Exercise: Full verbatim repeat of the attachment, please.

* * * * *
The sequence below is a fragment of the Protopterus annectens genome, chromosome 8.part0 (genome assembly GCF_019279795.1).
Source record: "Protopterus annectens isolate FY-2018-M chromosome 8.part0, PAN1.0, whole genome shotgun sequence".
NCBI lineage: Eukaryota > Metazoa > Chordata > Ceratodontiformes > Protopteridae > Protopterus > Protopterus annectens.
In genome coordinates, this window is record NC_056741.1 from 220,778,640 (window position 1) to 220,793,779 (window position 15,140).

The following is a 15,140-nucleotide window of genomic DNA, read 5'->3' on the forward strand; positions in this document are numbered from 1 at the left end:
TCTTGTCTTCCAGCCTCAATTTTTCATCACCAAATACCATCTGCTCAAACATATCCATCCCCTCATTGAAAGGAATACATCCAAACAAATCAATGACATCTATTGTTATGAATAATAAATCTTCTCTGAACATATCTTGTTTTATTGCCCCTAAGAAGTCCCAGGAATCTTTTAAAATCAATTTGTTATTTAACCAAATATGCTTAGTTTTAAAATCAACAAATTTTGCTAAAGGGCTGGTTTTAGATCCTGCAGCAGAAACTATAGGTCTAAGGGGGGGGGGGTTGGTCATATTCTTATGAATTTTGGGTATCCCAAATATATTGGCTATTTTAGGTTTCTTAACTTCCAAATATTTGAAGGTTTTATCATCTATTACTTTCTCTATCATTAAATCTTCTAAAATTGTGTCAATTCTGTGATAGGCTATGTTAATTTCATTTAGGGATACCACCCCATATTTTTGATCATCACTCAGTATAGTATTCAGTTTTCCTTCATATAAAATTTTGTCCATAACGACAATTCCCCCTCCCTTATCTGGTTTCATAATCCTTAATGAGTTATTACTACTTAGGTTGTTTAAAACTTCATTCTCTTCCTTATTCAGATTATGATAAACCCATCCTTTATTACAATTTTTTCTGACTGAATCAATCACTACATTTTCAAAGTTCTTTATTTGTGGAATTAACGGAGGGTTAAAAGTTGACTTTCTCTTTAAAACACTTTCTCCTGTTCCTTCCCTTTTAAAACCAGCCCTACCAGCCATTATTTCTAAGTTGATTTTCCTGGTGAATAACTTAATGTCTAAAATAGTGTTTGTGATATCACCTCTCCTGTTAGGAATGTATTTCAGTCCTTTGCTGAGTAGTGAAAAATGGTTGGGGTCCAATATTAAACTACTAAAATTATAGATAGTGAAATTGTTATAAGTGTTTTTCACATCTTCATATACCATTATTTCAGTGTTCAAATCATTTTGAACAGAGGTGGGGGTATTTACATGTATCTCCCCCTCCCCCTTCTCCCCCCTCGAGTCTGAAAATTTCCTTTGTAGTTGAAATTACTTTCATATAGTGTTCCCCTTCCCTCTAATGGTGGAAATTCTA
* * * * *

The sequence below is a fragment of the Protopterus annectens genome, chromosome 8.part0 (genome assembly GCF_019279795.1).
Source record: "Protopterus annectens isolate FY-2018-M chromosome 8.part0, PAN1.0, whole genome shotgun sequence".
NCBI lineage: Eukaryota > Metazoa > Chordata > Ceratodontiformes > Protopteridae > Protopterus > Protopterus annectens.
In genome coordinates, this window is record NC_056741.1 from 220,778,640 (window position 1) to 220,793,779 (window position 15,140).

The following is a 15,140-nucleotide window of genomic DNA, read 5'->3' on the forward strand; positions in this document are numbered from 1 at the left end:
TCTTGTCTTCCAGCCTCAATTTTTCATCACCAAATACCATCTGCTCAAACATATCCATCCCCTCATTGAAAGGAATACATCCAAACAAATCAATGACATCTATTGTTATGAATAATAAATCTTCTCTGAACATATCTTGTTTTATTGCCCCTAAGAAGTCCCAGGAATCTTTTAAAATCAATTTGTTATTTAACCAAATATGCTTAGTTTTAAAATCAACAAATTTTGCTAAAGGGCTGGTTTTAGATCCTGCAGCAGAAACTATAGGTCTAAGGGGGGGGGGGTTGGTCATATTCTTATGAATTTTGGGTATCCCAAATATATTGGCTATTTTAGGTTTCTTAACTTCCAAATATTTGAAGGTTTTATCATCTATTACTTTCTCTATCATTAAATCTTCTAAAATTGTGTCAATTCTGTGATAGGCTATGTTAATTTCATTTAGGGATACCACCCCATATTTTTGATCATCACTCAGTATAGTATTCAGTTTTCCTTCATATAAAATTTTGTCCATAACGACAATTCCCCCTCCCTTATCTGGTTTCATAATCCTTAATGAGTTATTACTACTTAGGTTGTTTAAAACTTCATTCTCTTCCTTATTCAGATTATGATAAACCCATCCTTTATTACAATTTTTTCTGACTGAATCAATCACTACATTTTCAAAGTTCTTTATTTGTGGAATTAACGGAGGGTTAAAAGTTGACTTTCTCTTTAAAACACTTTCTCCTGTTCCTTCCCTTTTAAAACCAGCCCTACCAGCCATTATTTCTAAGTTGATTTTCCTGGTGAATAACTTAATGTCTAAAATAGTGTTTGTGATATCACCTCTCCTGTTAGGAATGTATTTCAGTCCTTTGCTGAGTAGTGAAAAATGGTTGGGGTCCAATATTAAACTACTAAAATTATAGATAGTGAAATTGTTATAAGTGTTTTTCACATCTTCATATACCATTATTTCAGTGTTCAAATCATTTTGAACAGAGGTGGGGGTATTTACATGTATCTCCCCCTCCCCCTTCTCCCCCCTCGAGTCTGAAAATTTCCTTTGTAGTTGAAATTACTTTCATATAGTGTTCCCCTTCCCTCTAATGGTGGAAATTCTA